If you’re more familiar with the Superman of the Donner/Reeve era, the serious tone of the film may surprise you. The script is by David S. Goyer, who co-wrote Christopher Nolan’s Batman trilogy, and Nolan is the film’s producer. Their influence is definitely felt here. In fact, there are some neat twists to the Superman myth. For example, Krypton has used genetic engineering to produce its children for ages, and pre-determine their role in life (soldier, scientist, etc.). Kal is the first natural birth on Krypton in generations, and Jor-El hopes he can make his own destiny. Zod (who was engineered to be a soldier and defender of Krypton) starts his rebellion because he believes the dependence on genetic engineering has ruined his society. There are also some interesting Jesus/Judeo-Christian parallels to Kal's story, which have always been an underlying theme for the character.

Of course, when Zod shows up, he’s not only looking for Kal, but a world where he can create a new Krypton. The usual super-battle between hero & villains ensues, but this isn’t your father’s Superman. The humorous moments of the fights from Superman II (1981) are nowhere to be found here. The battle sequences are impressive, though they do go on a bit too long. The climax of the conflict (warning: spoilers ahead) is one of the film’s major deviations from previous versions of the character. Superman kills Zod to end the threat to Earth. We’ve long been used to the fact Superman was the one hero who never resorted to killing his enemies to solve a problem, and it feels a little surprising here. In a way, it’s an effective moment, because you don’t see it coming. But it still felt a little off-putting, even though Kal shows some remorse for his actions. This scene has sparked some passionate reactions from fans, which you can investigate around the web if you'd like to further explore the debate.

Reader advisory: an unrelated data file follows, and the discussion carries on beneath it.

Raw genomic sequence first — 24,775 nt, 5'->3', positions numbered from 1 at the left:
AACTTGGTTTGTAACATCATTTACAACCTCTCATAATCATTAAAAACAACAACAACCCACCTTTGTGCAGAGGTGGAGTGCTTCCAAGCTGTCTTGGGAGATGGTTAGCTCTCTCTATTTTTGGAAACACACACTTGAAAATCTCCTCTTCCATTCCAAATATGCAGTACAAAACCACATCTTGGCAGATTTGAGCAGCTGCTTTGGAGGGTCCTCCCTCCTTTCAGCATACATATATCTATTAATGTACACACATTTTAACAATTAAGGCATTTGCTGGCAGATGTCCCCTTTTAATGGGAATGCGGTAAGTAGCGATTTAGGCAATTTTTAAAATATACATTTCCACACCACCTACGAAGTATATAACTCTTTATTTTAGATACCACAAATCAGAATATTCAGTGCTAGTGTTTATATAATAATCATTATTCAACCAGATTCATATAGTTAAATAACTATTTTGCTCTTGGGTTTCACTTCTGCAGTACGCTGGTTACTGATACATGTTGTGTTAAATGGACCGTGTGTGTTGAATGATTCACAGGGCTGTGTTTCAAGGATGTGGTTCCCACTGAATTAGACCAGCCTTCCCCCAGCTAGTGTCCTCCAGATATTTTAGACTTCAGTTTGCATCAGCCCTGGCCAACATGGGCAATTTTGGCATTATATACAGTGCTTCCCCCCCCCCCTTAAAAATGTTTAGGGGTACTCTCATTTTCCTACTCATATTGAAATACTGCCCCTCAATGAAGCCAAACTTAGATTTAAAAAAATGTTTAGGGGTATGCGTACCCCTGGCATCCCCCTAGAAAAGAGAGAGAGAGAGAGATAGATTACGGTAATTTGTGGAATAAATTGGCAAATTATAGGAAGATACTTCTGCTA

Director Zack Snyder (Watchmen, 300) & his crew have done a great job with the look of the film; the Krypton sequence in particular is very impressive. The film is well cast; Henry Cavill is an effective Superman/Clark; he ably portray's the character's conflict as a man of two worlds; Amy Adams is a determined, less flighty Lois than we’ve seen in previously. Michael Shannon is very good as Zod, and manages to add shadings to the character that make him more than a one-note villain. Costner & Lane are wonderful as The Kents, giving excellent, understated performances, though Lane's role feels a little underwritten. The supporting cast is filled with familiar character actors who add gravity to the film, including Laurence Fishbourne (as Perry White), Christopher Meloni and Richard Schiff. As often occurs with films like this, there are a few Easter eggs and hidden in-jokes for longtime fans of the Superman saga.

Man of Steel effectively re-launches & re-interprets this beloved character, now in his 75th anniversary year. While there are some minor issues with the story, overall this is a well-done superhero film (with a heavy emphasis on the science-fiction aspects of the story) that respects its source, and takes an often told story in some intriguing new directions. It will be fun to see where Warner Brothers goes with Superman & the rest of the DC Universe characters. A sequel to this film is reportedly already in the planning stages, but what's next? Could it be that long-gestating Justice League movie? Or perhaps a World’s Finest style Superman/Batman team-up? Only time will tell. Man of Steel is now in theaters. Here’s a link to the film’s trailer:

Sunday, June 16, 2013

New Releases From John Fogerty & Natalie Maines Showcase The Songs